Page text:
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Consider the group $G = \mathbb{Z}/4\mathbb{Z}$ and its subgroup $H = 2\mathbb{Z}/4\mathbb{Z}$. Consider the obvious injection $\mathbb{Z} \to \mathbb{Z}[G]: 1 \mapsto N_G = \sum_{\sigma \in G} \sigma$. Let $A$ be the cokernel of this map, which has an obvious structure of $G$-module. Now consider the map $A \to A \otimes \mathbb{Z}[H]$ induced by $\mathbb{Z} \to \mathbb{Z}[H]: 1 \mapsto N_H$. This map induces a homomorphism of cohomology groups $H^1(G,A) \to H^1(G,A \otimes \mathbb{Z}[H])$.

What are the kernel and cokernel of this homomorphism?

General results about the cohomology of cyclic groups do not seem to give the result; I tried to make the calculations explicit, but I keep walking in circles. Can anyone help?

Edit: suppose I want to do this for $G = \mathbb{Z}/2\mathbb{Z} \oplus \mathbb{Z}/2\mathbb{Z}$ and $H$ an index $2$ subgroup instead (everything I wrote makes still sense). Then $G$ is not cyclic; how to tackle the question in this case?

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Do you expect the kernel and cokernel to have any nice description at all? Honestly, what you wrote is not motivational enough for me to sit down and describe your kernel and cokernel explicitely... It looks somewhat random :) – Mariano Suárez-Alvarez Oct 25 '11 at 23:35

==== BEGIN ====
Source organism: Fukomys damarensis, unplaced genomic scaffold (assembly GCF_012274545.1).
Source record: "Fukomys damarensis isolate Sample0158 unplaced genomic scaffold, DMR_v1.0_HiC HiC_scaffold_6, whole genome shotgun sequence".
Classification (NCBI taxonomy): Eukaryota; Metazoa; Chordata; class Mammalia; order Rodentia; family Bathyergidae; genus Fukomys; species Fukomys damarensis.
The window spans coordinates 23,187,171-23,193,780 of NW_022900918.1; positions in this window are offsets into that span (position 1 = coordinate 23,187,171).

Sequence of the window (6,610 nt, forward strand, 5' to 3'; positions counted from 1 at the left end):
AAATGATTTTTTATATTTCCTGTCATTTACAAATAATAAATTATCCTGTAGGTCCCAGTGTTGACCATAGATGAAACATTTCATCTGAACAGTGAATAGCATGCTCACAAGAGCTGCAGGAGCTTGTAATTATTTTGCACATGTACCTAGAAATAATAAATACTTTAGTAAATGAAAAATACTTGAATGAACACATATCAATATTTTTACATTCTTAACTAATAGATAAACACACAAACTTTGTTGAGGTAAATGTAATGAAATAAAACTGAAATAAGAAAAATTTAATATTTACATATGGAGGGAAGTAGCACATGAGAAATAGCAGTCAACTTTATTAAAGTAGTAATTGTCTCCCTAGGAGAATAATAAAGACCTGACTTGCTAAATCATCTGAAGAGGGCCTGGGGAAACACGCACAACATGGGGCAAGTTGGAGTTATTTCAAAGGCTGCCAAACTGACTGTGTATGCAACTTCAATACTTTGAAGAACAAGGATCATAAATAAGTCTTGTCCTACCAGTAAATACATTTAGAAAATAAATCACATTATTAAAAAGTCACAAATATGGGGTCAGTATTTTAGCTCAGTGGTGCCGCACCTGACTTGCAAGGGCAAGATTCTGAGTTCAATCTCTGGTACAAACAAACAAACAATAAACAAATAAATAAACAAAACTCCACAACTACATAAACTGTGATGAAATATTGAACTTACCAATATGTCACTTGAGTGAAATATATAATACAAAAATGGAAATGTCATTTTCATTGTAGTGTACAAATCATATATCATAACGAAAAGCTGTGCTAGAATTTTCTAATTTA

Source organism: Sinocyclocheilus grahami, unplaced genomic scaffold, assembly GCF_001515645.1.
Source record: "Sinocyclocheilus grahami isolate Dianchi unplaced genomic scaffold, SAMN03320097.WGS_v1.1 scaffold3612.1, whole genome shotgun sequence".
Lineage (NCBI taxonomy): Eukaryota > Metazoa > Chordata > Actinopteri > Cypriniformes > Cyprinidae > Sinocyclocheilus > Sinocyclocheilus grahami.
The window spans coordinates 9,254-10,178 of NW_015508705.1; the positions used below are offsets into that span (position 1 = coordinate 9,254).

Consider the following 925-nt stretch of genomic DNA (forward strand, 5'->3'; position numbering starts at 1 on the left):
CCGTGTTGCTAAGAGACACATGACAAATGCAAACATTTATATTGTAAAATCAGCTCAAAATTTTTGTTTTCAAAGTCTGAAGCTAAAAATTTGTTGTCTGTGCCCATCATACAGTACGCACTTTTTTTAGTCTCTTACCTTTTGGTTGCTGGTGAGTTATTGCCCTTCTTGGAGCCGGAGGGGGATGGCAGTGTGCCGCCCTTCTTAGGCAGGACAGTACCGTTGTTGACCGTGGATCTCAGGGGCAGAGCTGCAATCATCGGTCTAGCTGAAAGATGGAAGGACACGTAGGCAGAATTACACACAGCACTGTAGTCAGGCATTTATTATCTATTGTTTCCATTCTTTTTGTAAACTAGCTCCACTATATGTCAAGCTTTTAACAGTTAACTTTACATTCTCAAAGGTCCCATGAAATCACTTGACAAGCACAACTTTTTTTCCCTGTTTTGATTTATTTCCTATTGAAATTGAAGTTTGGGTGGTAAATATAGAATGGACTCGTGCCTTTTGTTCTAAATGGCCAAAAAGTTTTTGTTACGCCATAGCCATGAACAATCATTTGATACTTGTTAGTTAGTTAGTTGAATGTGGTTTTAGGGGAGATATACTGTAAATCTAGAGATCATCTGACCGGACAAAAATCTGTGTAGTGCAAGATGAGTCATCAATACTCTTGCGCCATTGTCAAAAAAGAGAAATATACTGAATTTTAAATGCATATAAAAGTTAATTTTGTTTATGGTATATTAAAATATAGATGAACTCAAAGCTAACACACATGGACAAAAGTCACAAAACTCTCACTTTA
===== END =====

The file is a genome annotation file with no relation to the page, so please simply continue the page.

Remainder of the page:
I know, but I hope that the cokernel will be zero or at least very "small". – Evariste Oct 25 '11 at 23:38
up vote 2 down vote accepted

Using the formula $H^1(G,M)=\{m\in M:N_Gm=0\}/\{gm-m:m\in M\}$ (with $g$ a generator of $G$), you can completely describe that map. One you do this, this has nothing to do with group cohomology...

The cokernel is obviously $$\frac{\{x\in A\otimes\mathbb Z[H]:N_Gx=0\}}{\{gx-x:x\in A\otimes\mathbb Z[H]\}+\{y\otimes N_H:y\in A,\;N_Gy=0\}},$$ and the kernel has a similiar, slightly more awkward, description.

In your situation, this is a concrete abelian group. Can you describe this quotient?

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